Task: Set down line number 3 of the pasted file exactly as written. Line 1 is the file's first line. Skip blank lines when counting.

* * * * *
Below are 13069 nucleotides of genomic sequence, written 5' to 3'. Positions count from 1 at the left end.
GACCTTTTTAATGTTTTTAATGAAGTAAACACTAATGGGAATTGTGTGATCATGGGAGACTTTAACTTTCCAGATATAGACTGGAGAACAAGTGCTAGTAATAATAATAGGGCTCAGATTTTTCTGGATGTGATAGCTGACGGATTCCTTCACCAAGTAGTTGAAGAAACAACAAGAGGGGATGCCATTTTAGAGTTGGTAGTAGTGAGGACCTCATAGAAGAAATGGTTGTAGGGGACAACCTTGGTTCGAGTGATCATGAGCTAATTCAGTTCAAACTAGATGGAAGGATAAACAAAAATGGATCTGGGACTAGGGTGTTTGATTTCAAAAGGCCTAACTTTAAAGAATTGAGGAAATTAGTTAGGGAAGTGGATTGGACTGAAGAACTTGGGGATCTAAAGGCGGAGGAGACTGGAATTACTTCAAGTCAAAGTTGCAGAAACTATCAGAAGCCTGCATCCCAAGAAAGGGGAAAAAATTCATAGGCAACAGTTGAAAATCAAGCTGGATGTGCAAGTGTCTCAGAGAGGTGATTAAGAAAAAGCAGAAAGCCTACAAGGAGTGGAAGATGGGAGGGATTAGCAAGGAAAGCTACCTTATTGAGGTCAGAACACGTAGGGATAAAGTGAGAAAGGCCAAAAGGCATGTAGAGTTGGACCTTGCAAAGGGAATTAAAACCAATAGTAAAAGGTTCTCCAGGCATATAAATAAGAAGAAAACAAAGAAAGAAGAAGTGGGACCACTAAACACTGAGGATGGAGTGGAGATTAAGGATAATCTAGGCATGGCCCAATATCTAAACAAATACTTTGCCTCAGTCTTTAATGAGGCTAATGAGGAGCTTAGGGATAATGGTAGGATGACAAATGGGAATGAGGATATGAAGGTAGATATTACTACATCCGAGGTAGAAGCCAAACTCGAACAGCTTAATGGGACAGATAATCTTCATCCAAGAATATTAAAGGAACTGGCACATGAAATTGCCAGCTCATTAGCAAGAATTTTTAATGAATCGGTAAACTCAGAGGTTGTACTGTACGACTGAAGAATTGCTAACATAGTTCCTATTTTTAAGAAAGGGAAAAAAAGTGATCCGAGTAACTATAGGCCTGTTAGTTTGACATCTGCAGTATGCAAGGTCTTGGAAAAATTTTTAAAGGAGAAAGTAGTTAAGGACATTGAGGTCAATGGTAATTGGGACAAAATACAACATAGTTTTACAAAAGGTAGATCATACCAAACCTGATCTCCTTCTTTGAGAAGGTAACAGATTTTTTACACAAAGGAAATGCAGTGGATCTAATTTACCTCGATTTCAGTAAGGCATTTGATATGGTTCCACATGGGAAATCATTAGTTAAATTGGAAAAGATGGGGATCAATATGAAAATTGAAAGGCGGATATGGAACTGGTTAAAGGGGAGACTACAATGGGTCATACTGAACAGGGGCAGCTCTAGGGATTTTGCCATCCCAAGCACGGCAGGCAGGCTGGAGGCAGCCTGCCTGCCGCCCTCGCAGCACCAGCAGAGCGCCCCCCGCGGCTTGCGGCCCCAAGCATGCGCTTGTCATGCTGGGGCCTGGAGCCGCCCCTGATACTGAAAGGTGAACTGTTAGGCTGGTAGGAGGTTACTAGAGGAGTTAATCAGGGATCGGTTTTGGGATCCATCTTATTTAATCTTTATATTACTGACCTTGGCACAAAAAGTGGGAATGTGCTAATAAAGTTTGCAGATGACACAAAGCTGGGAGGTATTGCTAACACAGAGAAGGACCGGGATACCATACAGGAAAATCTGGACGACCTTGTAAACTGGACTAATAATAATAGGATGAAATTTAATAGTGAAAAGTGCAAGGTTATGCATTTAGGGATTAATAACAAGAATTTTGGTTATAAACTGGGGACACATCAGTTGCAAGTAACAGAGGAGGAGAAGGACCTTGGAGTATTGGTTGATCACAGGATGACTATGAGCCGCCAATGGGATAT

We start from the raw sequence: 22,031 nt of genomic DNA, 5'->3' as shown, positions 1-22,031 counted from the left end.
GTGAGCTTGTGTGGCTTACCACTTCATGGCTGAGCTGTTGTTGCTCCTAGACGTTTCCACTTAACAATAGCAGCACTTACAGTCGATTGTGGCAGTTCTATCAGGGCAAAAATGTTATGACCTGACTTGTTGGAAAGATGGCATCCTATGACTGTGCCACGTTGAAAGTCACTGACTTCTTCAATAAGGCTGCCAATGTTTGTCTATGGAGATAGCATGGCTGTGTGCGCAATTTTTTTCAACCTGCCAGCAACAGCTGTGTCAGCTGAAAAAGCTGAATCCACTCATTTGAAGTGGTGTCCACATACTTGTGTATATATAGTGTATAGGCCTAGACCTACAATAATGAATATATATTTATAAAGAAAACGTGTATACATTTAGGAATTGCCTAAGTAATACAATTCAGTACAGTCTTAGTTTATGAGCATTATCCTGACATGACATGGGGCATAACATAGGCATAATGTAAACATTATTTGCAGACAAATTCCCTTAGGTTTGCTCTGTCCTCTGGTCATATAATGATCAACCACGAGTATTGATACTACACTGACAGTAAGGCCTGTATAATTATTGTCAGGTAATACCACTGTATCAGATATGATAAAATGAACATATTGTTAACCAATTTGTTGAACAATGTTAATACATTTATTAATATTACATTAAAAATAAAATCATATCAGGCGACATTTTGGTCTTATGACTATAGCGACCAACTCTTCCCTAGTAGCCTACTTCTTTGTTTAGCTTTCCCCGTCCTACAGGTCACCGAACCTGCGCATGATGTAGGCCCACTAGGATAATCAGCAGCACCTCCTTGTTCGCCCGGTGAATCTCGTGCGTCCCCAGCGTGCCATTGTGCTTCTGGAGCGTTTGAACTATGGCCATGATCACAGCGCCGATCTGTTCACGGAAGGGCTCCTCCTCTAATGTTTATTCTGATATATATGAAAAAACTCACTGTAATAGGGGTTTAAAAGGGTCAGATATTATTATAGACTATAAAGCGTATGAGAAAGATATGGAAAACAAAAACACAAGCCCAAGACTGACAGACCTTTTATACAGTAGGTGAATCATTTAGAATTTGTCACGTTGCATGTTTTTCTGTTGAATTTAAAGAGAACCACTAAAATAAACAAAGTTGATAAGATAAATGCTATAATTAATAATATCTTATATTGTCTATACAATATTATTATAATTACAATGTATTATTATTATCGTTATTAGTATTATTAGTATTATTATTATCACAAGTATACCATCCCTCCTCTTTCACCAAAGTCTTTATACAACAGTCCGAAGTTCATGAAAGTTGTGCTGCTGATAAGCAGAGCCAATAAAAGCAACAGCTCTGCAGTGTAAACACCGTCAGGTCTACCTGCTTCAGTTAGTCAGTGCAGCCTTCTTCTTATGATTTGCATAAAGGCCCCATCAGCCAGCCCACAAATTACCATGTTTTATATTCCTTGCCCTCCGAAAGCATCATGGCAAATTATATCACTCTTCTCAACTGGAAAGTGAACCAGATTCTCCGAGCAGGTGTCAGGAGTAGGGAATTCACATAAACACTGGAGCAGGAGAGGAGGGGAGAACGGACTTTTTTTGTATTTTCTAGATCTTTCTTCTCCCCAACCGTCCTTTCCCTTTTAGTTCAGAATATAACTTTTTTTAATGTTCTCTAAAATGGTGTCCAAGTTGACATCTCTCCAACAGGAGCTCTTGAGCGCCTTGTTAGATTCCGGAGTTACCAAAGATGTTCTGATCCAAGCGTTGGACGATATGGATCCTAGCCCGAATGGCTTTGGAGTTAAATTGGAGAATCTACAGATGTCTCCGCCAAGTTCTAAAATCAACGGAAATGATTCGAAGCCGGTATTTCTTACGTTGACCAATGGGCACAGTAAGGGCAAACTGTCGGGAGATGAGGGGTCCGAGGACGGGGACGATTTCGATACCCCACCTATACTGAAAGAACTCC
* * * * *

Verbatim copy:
We start from the raw sequence: 22,031 nt of genomic DNA, 5'->3' as shown, positions 1-22,031 counted from the left end.